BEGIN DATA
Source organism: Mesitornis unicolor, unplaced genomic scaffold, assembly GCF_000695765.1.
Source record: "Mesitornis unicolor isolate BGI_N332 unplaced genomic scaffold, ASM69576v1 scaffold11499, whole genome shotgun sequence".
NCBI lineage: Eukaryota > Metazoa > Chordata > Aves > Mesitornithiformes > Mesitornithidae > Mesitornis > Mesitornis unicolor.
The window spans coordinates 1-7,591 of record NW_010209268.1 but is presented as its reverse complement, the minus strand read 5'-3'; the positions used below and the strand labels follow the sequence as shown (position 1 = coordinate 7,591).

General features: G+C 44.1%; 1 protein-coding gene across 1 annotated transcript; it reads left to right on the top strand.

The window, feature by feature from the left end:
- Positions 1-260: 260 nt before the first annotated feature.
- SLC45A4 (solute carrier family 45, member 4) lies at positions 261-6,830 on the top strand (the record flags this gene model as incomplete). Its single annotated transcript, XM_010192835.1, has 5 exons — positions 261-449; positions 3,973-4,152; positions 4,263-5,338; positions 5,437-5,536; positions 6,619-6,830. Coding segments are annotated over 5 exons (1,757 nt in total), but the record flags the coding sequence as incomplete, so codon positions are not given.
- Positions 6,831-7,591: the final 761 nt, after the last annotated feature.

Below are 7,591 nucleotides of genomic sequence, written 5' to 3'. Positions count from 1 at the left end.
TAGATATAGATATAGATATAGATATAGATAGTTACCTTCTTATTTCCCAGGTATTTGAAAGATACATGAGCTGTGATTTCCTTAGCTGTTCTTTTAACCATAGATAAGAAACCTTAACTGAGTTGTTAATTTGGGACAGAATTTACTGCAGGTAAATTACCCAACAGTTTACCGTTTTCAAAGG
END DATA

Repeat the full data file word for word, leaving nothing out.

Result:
Source organism: Mesitornis unicolor, unplaced genomic scaffold, assembly GCF_000695765.1.
Source record: "Mesitornis unicolor isolate BGI_N332 unplaced genomic scaffold, ASM69576v1 scaffold11499, whole genome shotgun sequence".
NCBI lineage: Eukaryota > Metazoa > Chordata > Aves > Mesitornithiformes > Mesitornithidae > Mesitornis > Mesitornis unicolor.
The window spans coordinates 1-7,591 of record NW_010209268.1 but is presented as its reverse complement, the minus strand read 5'-3'; the positions used below and the strand labels follow the sequence as shown (position 1 = coordinate 7,591).

General features: G+C 44.1%; 1 protein-coding gene across 1 annotated transcript; it reads left to right on the top strand.

The window, feature by feature from the left end:
- Positions 1-260: 260 nt before the first annotated feature.
- SLC45A4 (solute carrier family 45, member 4) lies at positions 261-6,830 on the top strand (the record flags this gene model as incomplete). Its single annotated transcript, XM_010192835.1, has 5 exons — positions 261-449; positions 3,973-4,152; positions 4,263-5,338; positions 5,437-5,536; positions 6,619-6,830. Coding segments are annotated over 5 exons (1,757 nt in total), but the record flags the coding sequence as incomplete, so codon positions are not given.
- Positions 6,831-7,591: the final 761 nt, after the last annotated feature.

Below are 7,591 nucleotides of genomic sequence, written 5' to 3'. Positions count from 1 at the left end.
TAGATATAGATATAGATATAGATATAGATAGTTACCTTCTTATTTCCCAGGTATTTGAAAGATACATGAGCTGTGATTTCCTTAGCTGTTCTTTTAACCATAGATAAGAAACCTTAACTGAGTTGTTAATTTGGGACAGAATTTACTGCAGGTAAATTACCCAACAGTTTACCGTTTTCAAAGG